Difference between gauge pressure and absolute pressure measurement

Again and again, we have been asked the question concerning the difference between an absolute pressure measurement and a gauge pressure measurement. To answer this question it helps to look at the definition of gauge pressure and absolute pressure. The difference between the two measurements is then explained relatively simply and therefore also the decision of the appropriate measurement.
Definition of absolute pressure
Absolute pressure is really a pressure that is in accordance with the zero pressure in the empty, air-free space of the universe. This reference pressure may be the ideal or absolute vacuum. It is denoted with the subscript ?abs?: Pabs.
Definition of gauge pressure
The gauge pressure means the difference between an absolute pressure (Pabs) and the prevailing atmospheric pressure (Pamb). Signs is denoted with the subscript ?e?: Pe and is calculated the following: Pe = Pabs ? Pamb.
Absolute vs gauge pressure measurement
The difference between your two measurements is relatively easily clarified: in a gauge pressure measurement, it is usually the difference from the existing ambient pressure that’s measured. However, this pressure changes with the elements and the height above sea level. A complete pressure measurement measures the difference from the perfect or absolute vacuum. Because of Stupid-simple , this measurement is independent of environmental influences such as weather or altitude. Which measurement is now the right one?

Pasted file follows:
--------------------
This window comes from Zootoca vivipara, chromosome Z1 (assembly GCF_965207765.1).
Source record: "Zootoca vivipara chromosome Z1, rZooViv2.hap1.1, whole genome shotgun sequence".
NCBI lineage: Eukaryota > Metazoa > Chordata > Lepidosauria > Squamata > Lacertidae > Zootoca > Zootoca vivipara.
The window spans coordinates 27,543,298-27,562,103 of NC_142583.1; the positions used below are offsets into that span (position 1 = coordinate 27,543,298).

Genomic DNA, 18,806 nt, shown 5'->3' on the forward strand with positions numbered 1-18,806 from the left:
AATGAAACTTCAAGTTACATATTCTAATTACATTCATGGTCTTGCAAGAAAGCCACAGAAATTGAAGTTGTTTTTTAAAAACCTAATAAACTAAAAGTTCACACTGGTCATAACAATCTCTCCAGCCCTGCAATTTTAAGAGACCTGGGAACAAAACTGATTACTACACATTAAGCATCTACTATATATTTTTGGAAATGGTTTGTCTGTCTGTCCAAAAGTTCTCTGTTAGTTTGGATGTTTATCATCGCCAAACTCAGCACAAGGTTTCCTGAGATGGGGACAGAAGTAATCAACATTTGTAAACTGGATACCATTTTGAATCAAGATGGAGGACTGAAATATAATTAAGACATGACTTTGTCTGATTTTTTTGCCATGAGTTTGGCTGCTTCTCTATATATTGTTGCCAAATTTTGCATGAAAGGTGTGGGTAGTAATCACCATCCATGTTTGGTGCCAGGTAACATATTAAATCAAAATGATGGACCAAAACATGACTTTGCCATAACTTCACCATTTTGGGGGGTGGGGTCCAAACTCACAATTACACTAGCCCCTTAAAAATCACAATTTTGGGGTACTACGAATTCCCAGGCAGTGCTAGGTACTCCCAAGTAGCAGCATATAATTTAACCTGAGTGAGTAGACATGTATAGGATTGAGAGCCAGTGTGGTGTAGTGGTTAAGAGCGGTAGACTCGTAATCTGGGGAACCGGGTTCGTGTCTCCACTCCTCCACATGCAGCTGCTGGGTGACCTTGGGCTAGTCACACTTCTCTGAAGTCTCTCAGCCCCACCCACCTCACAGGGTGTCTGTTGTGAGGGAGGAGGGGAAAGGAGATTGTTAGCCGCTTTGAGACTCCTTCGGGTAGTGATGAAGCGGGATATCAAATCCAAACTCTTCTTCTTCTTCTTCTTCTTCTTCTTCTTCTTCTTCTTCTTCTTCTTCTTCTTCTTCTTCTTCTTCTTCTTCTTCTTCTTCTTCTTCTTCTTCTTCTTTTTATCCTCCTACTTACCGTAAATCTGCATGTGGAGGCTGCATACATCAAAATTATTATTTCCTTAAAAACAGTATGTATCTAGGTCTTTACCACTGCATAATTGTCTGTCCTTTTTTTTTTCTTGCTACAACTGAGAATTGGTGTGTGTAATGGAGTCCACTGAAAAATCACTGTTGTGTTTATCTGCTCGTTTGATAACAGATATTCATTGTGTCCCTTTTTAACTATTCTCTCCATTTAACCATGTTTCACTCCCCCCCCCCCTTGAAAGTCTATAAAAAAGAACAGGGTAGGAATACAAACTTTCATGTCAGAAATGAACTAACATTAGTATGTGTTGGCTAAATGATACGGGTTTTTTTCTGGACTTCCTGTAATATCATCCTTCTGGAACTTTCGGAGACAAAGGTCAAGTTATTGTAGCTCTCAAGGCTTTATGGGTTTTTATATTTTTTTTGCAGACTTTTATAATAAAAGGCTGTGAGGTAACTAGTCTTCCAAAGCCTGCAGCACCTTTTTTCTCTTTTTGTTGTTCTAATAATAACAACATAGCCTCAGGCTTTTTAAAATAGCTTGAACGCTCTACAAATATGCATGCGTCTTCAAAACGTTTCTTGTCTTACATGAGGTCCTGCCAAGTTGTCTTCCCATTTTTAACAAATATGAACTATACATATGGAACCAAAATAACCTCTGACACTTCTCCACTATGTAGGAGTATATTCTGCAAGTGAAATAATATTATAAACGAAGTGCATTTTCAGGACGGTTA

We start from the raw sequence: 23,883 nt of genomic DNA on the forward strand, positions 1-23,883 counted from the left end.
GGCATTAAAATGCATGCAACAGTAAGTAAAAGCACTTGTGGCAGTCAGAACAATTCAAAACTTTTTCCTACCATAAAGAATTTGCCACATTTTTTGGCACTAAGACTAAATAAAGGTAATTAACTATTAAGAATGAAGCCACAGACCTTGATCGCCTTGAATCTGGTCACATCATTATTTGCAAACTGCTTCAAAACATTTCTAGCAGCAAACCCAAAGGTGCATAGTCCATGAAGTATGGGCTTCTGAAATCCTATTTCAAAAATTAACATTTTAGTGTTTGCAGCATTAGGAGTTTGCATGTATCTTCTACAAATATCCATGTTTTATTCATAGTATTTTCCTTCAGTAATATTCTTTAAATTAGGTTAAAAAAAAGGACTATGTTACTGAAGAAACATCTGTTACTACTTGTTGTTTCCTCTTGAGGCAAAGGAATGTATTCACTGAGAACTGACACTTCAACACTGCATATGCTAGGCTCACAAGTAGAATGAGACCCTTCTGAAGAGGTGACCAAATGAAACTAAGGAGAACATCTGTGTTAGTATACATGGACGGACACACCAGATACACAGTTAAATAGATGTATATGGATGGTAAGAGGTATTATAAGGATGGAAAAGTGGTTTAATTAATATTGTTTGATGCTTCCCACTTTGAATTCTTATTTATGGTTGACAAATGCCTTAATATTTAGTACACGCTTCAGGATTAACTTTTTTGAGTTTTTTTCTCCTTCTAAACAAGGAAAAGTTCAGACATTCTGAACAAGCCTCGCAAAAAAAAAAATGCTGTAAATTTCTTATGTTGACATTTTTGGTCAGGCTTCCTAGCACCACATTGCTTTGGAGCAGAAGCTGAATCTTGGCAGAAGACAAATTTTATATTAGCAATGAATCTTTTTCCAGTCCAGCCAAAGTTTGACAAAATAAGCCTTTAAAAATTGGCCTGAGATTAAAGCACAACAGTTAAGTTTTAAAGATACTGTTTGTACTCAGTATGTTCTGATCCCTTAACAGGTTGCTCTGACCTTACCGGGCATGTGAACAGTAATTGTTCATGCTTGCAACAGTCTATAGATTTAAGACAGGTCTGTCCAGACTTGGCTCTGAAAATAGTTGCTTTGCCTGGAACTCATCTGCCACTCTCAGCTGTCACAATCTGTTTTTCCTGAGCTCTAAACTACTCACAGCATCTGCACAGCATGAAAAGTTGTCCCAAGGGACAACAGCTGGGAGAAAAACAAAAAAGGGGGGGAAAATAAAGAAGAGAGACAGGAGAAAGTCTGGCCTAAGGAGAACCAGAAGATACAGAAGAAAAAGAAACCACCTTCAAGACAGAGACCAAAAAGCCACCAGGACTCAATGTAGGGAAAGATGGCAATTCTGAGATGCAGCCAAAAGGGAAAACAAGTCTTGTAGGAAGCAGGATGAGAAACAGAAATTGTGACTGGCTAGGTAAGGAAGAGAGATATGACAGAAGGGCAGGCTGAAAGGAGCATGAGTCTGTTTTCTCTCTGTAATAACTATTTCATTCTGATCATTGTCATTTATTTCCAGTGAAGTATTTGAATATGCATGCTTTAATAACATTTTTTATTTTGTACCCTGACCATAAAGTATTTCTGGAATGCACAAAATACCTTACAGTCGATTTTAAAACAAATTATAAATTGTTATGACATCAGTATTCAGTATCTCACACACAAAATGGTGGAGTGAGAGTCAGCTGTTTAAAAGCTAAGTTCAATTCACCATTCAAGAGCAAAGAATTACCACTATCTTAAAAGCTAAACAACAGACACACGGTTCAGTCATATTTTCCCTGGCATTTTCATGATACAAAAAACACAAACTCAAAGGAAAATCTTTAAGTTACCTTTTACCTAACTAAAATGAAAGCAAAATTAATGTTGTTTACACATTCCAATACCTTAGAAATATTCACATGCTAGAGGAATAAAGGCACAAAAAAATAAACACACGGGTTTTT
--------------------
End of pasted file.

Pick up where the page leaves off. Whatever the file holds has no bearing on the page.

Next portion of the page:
In practice, both measurements could be differentiated as follows: in many instances, the measuring task would be to determine the gauge pressure. For this reason this sort of sensor is most widely used. However, if a gauge pressure sensor can be used in an application in which the actual measuring task is to gauge the absolute pressure, the next additional errors must be expected:
+/- 30 mbar due to changes in weather
around 200 mbar when changing the positioning (e.g. from sea level to 2,000 m)
With respect to the measuring range, these errors can be substantial (e.g. in pneumatics at a measuring range of 1 bar) or negligible (in hydraulics at 400 bar).
Note
For anyone who is uncertain whether your measuring task needs an absolute pressure or gauge pressure measurement, simply e mail us ? we?ll be glad to assist you.

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